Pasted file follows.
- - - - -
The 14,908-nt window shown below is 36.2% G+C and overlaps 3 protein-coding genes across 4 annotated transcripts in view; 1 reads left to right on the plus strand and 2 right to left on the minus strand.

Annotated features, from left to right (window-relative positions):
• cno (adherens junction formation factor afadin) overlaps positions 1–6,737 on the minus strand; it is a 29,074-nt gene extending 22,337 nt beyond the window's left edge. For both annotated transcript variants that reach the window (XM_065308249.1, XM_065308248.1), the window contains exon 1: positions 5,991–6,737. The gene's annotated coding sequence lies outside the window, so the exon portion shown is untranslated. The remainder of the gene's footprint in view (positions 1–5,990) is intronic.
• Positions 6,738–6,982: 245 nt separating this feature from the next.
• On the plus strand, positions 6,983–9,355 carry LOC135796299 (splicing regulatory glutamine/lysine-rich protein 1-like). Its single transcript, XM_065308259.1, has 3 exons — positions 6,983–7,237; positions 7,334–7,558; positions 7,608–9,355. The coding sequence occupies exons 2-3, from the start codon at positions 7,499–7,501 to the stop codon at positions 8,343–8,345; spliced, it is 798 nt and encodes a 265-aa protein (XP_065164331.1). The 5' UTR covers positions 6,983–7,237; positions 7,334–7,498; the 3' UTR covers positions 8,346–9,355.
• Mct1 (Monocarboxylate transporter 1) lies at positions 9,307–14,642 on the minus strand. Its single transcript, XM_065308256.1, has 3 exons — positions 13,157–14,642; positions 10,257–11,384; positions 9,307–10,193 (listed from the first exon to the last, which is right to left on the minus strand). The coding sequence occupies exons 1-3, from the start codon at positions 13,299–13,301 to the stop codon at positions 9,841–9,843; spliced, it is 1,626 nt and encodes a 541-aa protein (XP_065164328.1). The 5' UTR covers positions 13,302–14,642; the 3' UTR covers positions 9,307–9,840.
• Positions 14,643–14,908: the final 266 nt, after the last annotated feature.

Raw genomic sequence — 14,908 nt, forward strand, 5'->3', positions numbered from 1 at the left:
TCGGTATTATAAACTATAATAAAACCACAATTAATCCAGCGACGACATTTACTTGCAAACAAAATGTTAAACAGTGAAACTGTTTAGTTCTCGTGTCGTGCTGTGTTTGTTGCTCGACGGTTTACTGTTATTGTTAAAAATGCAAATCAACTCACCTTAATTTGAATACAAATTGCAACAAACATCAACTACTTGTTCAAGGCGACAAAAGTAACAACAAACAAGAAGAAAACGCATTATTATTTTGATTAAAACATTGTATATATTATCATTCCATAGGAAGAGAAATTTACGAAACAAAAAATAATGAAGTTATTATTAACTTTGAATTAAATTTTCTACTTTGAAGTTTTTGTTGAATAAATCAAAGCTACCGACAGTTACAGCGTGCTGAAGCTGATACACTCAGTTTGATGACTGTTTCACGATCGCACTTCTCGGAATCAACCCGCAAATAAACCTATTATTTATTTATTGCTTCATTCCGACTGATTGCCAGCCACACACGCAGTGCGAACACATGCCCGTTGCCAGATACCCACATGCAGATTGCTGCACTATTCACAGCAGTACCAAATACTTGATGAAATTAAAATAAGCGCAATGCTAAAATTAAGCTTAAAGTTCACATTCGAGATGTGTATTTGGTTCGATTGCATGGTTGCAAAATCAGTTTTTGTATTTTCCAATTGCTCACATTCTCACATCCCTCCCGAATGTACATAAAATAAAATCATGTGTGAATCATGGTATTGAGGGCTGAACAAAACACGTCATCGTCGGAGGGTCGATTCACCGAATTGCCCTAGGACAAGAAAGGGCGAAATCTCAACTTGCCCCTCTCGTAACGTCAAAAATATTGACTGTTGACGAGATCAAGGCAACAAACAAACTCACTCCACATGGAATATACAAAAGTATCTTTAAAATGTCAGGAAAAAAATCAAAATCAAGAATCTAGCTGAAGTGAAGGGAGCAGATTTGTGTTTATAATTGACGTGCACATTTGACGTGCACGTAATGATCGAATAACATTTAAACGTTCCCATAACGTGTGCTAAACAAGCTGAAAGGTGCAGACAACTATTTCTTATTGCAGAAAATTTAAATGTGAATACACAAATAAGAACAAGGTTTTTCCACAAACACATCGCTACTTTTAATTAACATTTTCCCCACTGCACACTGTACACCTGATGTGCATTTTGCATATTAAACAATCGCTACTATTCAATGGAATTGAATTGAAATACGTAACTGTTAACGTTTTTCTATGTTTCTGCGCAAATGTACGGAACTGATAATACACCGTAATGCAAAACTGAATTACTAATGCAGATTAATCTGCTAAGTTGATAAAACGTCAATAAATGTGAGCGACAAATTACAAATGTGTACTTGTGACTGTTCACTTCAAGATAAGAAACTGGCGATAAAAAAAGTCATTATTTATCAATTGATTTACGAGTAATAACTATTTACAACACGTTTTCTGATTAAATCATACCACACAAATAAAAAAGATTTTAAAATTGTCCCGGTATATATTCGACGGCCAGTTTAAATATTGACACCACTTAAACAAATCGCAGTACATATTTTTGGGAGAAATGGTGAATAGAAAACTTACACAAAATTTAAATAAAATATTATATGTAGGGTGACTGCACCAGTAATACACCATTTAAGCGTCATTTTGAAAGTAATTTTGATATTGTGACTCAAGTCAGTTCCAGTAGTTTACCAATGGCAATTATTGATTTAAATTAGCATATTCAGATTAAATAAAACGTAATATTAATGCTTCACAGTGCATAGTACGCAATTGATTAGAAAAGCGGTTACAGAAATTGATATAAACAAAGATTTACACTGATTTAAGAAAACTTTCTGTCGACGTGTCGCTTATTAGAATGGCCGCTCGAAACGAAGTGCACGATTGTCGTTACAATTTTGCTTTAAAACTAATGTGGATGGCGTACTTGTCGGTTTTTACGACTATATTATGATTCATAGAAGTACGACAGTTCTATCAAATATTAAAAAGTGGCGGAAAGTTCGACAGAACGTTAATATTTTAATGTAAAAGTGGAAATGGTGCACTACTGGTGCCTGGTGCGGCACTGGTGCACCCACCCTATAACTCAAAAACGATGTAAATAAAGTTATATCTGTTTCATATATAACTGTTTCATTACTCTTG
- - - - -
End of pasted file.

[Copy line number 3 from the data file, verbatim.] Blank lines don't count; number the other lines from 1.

• cno (adherens junction formation factor afadin) overlaps positions 1–6,737 on the minus strand; it is a 29,074-nt gene extending 22,337 nt beyond the window's left edge. For both annotated transcript variants that reach the window (XM_065308249.1, XM_065308248.1), the window contains exon 1: positions 5,991–6,737. The gene's annotated coding sequence lies outside the window, so the exon portion shown is untranslated. The remainder of the gene's footprint in view (positions 1–5,990) is intronic.